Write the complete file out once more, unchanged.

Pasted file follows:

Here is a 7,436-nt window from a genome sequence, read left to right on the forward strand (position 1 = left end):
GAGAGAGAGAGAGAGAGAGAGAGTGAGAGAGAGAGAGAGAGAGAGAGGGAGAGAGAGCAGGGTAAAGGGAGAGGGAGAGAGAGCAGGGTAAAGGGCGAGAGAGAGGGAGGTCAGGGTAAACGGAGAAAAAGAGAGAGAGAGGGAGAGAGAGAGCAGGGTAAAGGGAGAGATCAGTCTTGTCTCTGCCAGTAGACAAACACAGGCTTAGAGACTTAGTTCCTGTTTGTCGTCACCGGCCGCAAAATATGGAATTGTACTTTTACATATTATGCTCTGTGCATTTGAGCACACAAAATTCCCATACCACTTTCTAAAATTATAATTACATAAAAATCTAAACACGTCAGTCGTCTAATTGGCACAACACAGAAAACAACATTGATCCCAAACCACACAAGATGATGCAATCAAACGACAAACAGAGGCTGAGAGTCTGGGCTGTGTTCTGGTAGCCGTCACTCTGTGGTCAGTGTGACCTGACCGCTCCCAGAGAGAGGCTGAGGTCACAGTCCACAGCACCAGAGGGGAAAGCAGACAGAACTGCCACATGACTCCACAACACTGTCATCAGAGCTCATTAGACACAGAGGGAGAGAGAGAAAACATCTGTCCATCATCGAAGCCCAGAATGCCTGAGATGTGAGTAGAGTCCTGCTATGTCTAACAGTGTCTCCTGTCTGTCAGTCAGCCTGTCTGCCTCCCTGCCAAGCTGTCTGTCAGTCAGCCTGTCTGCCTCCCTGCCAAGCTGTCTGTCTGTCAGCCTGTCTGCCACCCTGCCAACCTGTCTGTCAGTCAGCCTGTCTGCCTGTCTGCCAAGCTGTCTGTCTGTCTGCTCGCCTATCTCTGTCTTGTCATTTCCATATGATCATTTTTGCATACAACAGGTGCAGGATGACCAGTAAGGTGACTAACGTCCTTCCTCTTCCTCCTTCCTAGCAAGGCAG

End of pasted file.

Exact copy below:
Here is a 7,436-nt window from a genome sequence, read left to right on the forward strand (position 1 = left end):
GAGAGAGAGAGAGAGAGAGAGAGTGAGAGAGAGAGAGAGAGAGAGAGGGAGAGAGAGCAGGGTAAAGGGAGAGGGAGAGAGAGCAGGGTAAAGGGCGAGAGAGAGGGAGGTCAGGGTAAACGGAGAAAAAGAGAGAGAGAGGGAGAGAGAGAGCAGGGTAAAGGGAGAGATCAGTCTTGTCTCTGCCAGTAGACAAACACAGGCTTAGAGACTTAGTTCCTGTTTGTCGTCACCGGCCGCAAAATATGGAATTGTACTTTTACATATTATGCTCTGTGCATTTGAGCACACAAAATTCCCATACCACTTTCTAAAATTATAATTACATAAAAATCTAAACACGTCAGTCGTCTAATTGGCACAACACAGAAAACAACATTGATCCCAAACCACACAAGATGATGCAATCAAACGACAAACAGAGGCTGAGAGTCTGGGCTGTGTTCTGGTAGCCGTCACTCTGTGGTCAGTGTGACCTGACCGCTCCCAGAGAGAGGCTGAGGTCACAGTCCACAGCACCAGAGGGGAAAGCAGACAGAACTGCCACATGACTCCACAACACTGTCATCAGAGCTCATTAGACACAGAGGGAGAGAGAGAAAACATCTGTCCATCATCGAAGCCCAGAATGCCTGAGATGTGAGTAGAGTCCTGCTATGTCTAACAGTGTCTCCTGTCTGTCAGTCAGCCTGTCTGCCTCCCTGCCAAGCTGTCTGTCAGTCAGCCTGTCTGCCTCCCTGCCAAGCTGTCTGTCTGTCAGCCTGTCTGCCACCCTGCCAACCTGTCTGTCAGTCAGCCTGTCTGCCTGTCTGCCAAGCTGTCTGTCTGTCTGCTCGCCTATCTCTGTCTTGTCATTTCCATATGATCATTTTTGCATACAACAGGTGCAGGATGACCAGTAAGGTGACTAACGTCCTTCCTCTTCCTCCTTCCTAGCAAGGCAG